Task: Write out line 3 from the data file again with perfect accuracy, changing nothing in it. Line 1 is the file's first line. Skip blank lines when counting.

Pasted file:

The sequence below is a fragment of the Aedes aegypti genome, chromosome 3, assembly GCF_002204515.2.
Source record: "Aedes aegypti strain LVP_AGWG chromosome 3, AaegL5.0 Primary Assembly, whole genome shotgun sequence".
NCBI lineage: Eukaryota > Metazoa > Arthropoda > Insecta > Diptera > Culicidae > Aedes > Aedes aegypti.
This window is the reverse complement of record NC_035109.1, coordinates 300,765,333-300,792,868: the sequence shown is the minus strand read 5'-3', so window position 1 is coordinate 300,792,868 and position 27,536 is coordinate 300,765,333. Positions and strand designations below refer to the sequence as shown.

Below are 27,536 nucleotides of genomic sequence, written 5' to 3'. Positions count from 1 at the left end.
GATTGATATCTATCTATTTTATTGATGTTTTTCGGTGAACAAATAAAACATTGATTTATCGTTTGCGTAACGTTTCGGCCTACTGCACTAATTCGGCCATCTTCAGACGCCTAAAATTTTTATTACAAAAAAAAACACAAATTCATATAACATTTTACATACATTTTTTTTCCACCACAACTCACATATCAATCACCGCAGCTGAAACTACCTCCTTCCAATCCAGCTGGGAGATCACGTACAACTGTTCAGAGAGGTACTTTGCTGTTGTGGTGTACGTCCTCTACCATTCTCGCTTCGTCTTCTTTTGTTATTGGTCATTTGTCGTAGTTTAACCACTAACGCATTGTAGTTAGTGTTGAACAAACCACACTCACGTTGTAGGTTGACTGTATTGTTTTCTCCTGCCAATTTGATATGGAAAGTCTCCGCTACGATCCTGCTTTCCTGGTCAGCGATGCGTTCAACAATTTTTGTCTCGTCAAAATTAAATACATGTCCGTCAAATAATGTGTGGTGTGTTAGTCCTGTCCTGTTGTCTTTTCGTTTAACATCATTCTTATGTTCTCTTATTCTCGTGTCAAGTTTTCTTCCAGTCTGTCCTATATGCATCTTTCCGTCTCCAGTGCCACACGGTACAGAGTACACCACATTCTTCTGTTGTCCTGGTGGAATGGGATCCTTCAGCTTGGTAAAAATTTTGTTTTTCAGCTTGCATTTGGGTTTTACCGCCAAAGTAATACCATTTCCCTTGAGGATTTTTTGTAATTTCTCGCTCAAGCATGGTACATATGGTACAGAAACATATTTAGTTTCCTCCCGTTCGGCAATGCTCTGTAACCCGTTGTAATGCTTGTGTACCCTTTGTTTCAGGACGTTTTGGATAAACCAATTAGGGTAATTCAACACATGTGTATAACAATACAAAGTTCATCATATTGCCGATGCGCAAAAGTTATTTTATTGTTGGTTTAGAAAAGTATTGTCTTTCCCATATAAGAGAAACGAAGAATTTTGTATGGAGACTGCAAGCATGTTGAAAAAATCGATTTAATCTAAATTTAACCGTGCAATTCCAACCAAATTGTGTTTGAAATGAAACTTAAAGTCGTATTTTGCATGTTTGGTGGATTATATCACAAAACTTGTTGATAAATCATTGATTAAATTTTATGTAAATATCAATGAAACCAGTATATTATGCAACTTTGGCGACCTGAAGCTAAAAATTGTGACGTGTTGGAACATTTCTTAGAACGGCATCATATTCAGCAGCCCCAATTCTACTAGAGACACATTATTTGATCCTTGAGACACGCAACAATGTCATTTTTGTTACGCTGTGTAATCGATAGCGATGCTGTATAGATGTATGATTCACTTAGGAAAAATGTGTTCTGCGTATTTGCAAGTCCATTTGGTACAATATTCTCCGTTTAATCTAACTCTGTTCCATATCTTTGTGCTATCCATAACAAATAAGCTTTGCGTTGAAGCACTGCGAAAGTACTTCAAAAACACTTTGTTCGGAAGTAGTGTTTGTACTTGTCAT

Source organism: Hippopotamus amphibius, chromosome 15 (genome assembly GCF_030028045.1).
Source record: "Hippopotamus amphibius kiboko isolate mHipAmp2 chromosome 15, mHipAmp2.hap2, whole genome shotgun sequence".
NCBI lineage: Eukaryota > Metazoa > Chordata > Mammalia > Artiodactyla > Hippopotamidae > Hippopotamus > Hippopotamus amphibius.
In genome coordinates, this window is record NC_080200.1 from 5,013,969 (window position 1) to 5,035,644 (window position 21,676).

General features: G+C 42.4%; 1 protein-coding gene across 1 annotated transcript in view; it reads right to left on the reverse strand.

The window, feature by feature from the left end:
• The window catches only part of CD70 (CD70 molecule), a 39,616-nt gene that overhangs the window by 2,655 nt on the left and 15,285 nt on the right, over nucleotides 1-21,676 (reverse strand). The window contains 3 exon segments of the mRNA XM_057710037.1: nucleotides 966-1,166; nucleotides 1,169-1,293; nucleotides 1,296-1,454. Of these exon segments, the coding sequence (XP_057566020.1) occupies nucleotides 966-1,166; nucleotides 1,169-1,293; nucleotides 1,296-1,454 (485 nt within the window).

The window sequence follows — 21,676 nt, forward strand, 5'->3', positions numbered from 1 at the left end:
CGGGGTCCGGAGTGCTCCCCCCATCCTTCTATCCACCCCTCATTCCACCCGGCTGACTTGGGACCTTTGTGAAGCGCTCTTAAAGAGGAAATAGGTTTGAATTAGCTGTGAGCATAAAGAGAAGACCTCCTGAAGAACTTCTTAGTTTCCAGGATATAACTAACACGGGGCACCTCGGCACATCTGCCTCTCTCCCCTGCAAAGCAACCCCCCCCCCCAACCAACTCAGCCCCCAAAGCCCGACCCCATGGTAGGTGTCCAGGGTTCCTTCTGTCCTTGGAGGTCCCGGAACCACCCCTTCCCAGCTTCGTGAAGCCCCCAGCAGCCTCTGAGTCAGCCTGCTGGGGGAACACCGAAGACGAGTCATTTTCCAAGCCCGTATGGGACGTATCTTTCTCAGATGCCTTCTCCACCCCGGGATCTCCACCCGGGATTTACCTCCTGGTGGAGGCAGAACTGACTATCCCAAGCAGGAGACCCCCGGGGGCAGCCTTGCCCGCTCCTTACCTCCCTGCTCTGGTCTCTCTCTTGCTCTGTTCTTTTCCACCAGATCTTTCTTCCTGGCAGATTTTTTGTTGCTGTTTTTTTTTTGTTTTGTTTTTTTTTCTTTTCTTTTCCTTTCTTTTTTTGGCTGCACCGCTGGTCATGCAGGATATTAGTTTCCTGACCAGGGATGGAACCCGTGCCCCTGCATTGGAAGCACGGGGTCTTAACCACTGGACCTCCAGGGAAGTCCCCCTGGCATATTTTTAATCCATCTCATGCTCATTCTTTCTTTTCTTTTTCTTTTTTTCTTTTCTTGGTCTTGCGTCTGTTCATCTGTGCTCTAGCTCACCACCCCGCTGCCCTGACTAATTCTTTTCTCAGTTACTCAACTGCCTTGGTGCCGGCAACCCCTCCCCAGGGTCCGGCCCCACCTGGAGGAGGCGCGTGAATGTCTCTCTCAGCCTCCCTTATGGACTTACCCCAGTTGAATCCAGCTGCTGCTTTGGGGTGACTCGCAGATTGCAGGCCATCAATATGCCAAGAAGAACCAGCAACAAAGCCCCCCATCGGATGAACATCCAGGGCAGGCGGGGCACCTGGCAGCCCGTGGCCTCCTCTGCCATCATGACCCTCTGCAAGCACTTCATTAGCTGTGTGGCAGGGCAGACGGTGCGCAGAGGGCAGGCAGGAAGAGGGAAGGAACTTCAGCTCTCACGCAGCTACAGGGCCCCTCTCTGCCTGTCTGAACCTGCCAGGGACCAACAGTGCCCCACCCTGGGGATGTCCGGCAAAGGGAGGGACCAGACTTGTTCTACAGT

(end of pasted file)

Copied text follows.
NCBI lineage: Eukaryota > Metazoa > Arthropoda > Insecta > Diptera > Culicidae > Aedes > Aedes aegypti.